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If you’re ready to get serious about your home buying journey, one of the first steps is seeing various lenders. As you become more familiar with the process, you’ll likely hear the terms preapproval and prequalified mentioned again and again. We’ll look at how each letter works and what you should know before approaching a home seller. 

Prequalification Vs. Preapproval 

The key difference between a preapproval and prequalification is that the preapproval letter is much more involved. With a prequalification, the lender will look at the general state of the buyer’s assets before estimating how much home they’re likely to afford. Lenders are not diving into the buyer’s past, which can make real estate agents wary of accepting prequalification letters. 

Preapproval 

With a preapproval letter, you’re typically asked to provide the following:

  • Two year’s worth of W2s
  • A month’s worth of paystubs 
  • Two month’s worth of bank statements 
  • Social security card 
  • Considering the amount of paperwork you need to provide (and the lender needs to process), preapproval letters can take months to generate. On the other hand, a prequalification letter can be procured in little more than 24 hours. 

    Additional Facts 

    Here are a few facts that can help you know more about what to expect:

  • Preapproval letters can cost several hundred dollars to generate. We recommend starting with your financial institution because you already have a relationship with them, and they may not charge as much. 
  • You may be able to lock down interest rates at the time of your preapproval letter. This is exceptionally helpful for those who want to know what their payments will be down to the penny. 
  • Make sure to calculate closing costs beforehand so you know exactly how much you’ll owe out-of-pocket. 
  • Does It Help to Have Both?

    Not necessarily. Prequalification letters are generally recommended for homebuyers who may not know for sure if they’re ready to buy. It’s a general indication of how much money you’ll get, which can help you decide if it’s enough to get a preapproval letter. If you’re in a buyer’s market, you may be able to get away with a prequalification. However, it’s generally the far less coveted letter that you can have. 

    A preapproval letter is definitely the best letter you can take to a seller when you’re ready to make a bid on a home, but it’s important to note that even these letters may fall through. For example, if a major event occurs (e.g., a job loss, etc.) between when your financial institution issued the letter and when you close on the home. Talking to a real estate agent or financial expert can make it easier to navigate it all. 

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    When you want to buy a home, you know that good credit will be necessary. You may have heard some things about your credit score that just aren’t true. Read on to set the record straight on some of the most significant misconceptions about credit. 

    Checking Your Credit Only Gives You Knowledge

    Checking your credit score or report will not lower your score. The only way checking a score is damaging to a credit score is in the form of credit inquiries. This is when a lender, employer, or other merchant checks your credit in order for you to either gain employment or open a new line of credit. You have the right to review your score without it being impacted.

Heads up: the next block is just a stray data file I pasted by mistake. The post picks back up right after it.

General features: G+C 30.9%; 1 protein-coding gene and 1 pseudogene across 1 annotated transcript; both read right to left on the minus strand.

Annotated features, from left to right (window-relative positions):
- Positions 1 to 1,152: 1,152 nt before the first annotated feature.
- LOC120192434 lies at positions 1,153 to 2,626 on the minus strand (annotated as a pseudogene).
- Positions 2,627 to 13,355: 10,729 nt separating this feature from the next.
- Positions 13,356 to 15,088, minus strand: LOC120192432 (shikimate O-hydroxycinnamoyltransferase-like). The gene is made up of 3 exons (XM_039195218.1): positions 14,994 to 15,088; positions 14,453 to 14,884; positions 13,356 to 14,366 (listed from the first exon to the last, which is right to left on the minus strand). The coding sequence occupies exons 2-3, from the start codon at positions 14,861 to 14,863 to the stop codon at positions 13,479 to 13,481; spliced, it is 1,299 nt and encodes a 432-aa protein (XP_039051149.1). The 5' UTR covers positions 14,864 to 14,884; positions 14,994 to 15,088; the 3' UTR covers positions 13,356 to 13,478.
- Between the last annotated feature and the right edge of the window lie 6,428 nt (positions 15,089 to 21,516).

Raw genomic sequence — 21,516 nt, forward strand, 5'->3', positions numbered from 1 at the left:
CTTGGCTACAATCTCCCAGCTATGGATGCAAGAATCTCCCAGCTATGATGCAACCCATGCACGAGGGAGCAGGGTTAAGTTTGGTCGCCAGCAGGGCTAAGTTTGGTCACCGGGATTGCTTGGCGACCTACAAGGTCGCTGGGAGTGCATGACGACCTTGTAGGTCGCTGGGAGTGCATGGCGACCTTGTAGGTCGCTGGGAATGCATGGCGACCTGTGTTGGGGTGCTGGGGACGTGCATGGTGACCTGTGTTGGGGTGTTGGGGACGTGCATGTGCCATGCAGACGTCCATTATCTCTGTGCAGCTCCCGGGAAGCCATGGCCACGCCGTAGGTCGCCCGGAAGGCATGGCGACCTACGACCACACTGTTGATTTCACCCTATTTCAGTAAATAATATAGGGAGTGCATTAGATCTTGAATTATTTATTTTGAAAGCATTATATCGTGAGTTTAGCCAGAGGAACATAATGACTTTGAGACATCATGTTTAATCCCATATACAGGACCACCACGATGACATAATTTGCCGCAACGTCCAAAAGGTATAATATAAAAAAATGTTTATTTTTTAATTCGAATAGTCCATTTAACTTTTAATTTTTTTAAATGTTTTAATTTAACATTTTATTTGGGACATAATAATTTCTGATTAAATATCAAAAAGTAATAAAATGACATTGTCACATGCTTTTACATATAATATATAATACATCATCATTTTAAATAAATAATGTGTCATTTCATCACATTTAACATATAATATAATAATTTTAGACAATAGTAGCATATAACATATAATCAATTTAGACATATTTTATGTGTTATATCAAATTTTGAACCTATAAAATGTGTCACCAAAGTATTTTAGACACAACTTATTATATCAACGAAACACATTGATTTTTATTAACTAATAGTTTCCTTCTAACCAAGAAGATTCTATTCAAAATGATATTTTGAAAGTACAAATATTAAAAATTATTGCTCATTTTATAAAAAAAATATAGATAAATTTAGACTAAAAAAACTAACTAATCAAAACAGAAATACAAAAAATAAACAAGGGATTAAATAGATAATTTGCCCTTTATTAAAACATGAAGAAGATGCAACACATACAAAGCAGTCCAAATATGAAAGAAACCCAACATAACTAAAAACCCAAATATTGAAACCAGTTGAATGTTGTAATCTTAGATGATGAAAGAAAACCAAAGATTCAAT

You Shouldn’t Carry Balances

    The best way to keep a high credit score is to use a credit card and pay the balance off in full each month. It’s a false belief that carrying a balance is an excellent way to increase your credit score. You need a low debt level to maintain a good credit score. 

    Your Age And Income Have Nothing To Do With Your Score

    It’s natural that older people who have a longer credit history have a better shot a good credit score, but your age has nothing to do with your score. It all depends on when you established credit. Some people started their credit histories early because their parents opened accounts for them. Others needed to wait awhile before opening their first credit card account. 

    Your income also is not a factor in determining your credit score. It may be true that if you have a higher income, it’s easier to stay out of debt, but the amount of money you make has no direct impact on your score. 

    You Cannot Access Your Credit Score For Free

    You have a legal right to obtain a free copy of your credit report once a year but, your credit score isn’t included in this report. There are free services that are outside of your credit report that will give you your credit rating, but you need to search for them. It’s a good idea to check your credit report periodically, but you should also know your score especially if you’re getting ready to make a big purchase such as buying a home.

    Your Credit Matters More Than You Think

    While you know your credit score matters when you head to get a home loan, you may not know just how many entities take your credit into account when you apply for them. Some things you may do where your credit score matters:

    Apply for a job

    Apply for a credit card

    Rent an apartment

    Sign up for phone and Internet services

    Get other utilities in your home

    Your credit history gives a picture to the world to let them know if you’re financially stressed. If you have gone through rough patches, there are always ways to bring your score up. If you had a judgment ruled against you in a lawsuit, for example, that would only appear on your credit report for a certain number of years. Lenders will often allow you to explain bumps in your credit report as well. Understanding credit is half the battle to a good score!      

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